Kampung Kling’s Mosque


Kampung Kling Mosque (Masjid Kampung Kling) is located at Jalan Tukang Emas (also known as Harmony Street). Jalan Tukang Emas, Jalan Tukang Besi, Jalan Tokong are collectively known as Harmony Street. These streets are called Harmony Street because it portrays a sense of harmony between the major races in Malaysia and temples of different religions are able to locate in close proximity with each other. The temples here are the Kampung Kling’s Mosque, the Cheng Hoon Teng Temple and the Sri Poyyatha Vinayagar Moorthi Temple. At the time when the Kampung Kling Mosque was erected, the neighborhood of Kampong Kling, which runs along the coast to the west of the Malacca River, was primarily inhabited by South Indians or ‘Klings’. Built by Indian Muslim traders in the year 1748 during the Dutch colonial era, the Kampong Kling Mosque is one of the oldest mosques in Malaysia which still retains its original design.
The multiple architectural styles seen in this mosque attest to the synchratic building tradition that flourished in Malacca, once a major trading port in the fourteenth to the eighteenth centuries due to its strategic geographical location. The architectural design of the mosque combines many influences from the Sumatran, the Chinese, the Hindu, the local Malay community and the European influences. Rather than the rectangular or hexagonal built up plan of most Middle Eastern mosques, Kampung Kling Mosque is built on a square plan like most Southeast Asian mosques. Corinthian columns with symmetrical arches in the main prayer hall separate the minbar space from the central prayer hall within the mosque.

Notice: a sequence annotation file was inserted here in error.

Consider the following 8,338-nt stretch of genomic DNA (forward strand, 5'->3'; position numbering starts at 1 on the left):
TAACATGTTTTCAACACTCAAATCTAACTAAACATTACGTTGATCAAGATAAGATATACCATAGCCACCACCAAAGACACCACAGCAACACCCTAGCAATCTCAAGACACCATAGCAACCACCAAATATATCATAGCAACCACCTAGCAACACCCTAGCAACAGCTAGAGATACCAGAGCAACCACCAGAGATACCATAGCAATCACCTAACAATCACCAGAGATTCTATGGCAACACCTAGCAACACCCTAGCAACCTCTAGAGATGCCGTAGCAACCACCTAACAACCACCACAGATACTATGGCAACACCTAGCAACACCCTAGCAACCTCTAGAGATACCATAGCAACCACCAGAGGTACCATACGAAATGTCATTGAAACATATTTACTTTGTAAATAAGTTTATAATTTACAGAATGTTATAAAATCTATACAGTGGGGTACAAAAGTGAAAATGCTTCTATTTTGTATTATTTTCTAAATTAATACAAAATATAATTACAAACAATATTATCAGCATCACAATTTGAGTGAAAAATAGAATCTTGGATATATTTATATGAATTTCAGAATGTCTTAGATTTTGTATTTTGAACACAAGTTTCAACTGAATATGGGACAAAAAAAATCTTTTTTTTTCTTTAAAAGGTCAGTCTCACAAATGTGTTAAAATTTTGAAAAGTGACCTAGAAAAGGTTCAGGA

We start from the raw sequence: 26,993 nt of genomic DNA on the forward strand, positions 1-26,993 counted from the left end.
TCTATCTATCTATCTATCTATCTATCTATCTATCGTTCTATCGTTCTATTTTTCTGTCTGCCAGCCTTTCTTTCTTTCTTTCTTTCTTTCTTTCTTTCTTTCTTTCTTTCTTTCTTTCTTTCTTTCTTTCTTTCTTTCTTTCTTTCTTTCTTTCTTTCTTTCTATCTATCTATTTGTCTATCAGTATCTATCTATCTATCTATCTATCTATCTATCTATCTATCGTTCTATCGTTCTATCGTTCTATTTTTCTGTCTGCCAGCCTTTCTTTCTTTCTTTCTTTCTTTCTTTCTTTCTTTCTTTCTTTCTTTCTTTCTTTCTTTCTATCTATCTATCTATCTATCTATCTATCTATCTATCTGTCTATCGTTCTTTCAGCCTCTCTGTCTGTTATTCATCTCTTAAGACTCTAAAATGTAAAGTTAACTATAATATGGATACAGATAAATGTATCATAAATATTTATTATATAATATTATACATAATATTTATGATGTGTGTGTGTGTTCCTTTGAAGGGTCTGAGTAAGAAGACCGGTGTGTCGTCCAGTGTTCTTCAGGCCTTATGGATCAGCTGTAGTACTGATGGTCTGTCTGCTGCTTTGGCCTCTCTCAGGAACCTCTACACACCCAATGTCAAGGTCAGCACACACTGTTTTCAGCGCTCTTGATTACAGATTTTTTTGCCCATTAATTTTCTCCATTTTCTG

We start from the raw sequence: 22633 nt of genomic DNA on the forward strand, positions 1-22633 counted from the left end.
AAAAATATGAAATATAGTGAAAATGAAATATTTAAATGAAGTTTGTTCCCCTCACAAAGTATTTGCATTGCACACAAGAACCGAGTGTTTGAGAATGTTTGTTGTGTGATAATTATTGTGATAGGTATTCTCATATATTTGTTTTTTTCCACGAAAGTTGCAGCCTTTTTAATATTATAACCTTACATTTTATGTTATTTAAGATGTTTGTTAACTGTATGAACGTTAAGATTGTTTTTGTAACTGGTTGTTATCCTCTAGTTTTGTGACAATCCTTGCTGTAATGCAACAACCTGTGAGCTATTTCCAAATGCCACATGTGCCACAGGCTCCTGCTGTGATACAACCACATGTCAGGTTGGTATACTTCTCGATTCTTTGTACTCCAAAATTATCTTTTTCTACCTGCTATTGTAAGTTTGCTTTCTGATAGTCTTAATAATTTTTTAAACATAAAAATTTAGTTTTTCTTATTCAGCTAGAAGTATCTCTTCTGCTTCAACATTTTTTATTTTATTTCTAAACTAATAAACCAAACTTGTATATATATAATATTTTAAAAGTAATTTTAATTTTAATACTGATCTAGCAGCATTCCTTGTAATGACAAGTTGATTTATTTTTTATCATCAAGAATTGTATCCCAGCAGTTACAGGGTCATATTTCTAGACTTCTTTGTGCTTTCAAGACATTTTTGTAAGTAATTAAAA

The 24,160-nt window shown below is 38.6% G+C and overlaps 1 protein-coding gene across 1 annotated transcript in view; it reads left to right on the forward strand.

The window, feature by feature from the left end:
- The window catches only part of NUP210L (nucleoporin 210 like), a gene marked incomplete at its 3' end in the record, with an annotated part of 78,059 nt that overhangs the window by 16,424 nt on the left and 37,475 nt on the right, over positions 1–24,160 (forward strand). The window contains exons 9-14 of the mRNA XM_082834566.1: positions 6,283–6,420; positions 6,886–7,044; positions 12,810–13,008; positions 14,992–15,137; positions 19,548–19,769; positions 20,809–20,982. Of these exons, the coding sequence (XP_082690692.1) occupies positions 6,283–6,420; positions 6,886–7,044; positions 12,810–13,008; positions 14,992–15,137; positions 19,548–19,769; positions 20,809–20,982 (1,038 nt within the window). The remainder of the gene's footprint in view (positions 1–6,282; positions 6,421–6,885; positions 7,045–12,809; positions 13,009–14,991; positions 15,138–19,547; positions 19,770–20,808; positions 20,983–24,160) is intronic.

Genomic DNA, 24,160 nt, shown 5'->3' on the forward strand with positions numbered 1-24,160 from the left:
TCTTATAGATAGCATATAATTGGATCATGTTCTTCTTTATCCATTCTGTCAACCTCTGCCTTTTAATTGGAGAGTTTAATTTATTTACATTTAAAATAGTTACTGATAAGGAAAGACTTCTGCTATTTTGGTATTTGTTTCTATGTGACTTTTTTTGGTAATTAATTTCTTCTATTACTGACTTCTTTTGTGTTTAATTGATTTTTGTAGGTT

The commanding minaret, likened to a Chinese pagoda or stupa form, has become characteristic in Malacca’s building. Minarets are not traditional Malay or Islamic architecture, though they have become increasingly more prevalent and are useful in demarcating the mosque in dense urban areas. Chinese ceramic tiles were imported to adorn the roof, the floor and the lower walls of the mosque. Furthermore, there are decorative motifs on the doors and windows and also the rooftop ornament, or mastaka. The mosque also has a blend of English and Portuguese glazed tiles. A courtyard behind Kampung Kling Mosque contains a fountain-like pool for ablutions and covered circumambulation walkway. You can see Moorish cast iron lamp-posts in the place of ablution. In 1868 the mosque and its minaret were enclosed by a high wall to protect it from the street. The Department of Museums and Antiquities completed conservation works on the mosque in the 1990′s. Kampung Kling Mosque should not be confused with Kampung Hulu Mosque, located just a few blocks away.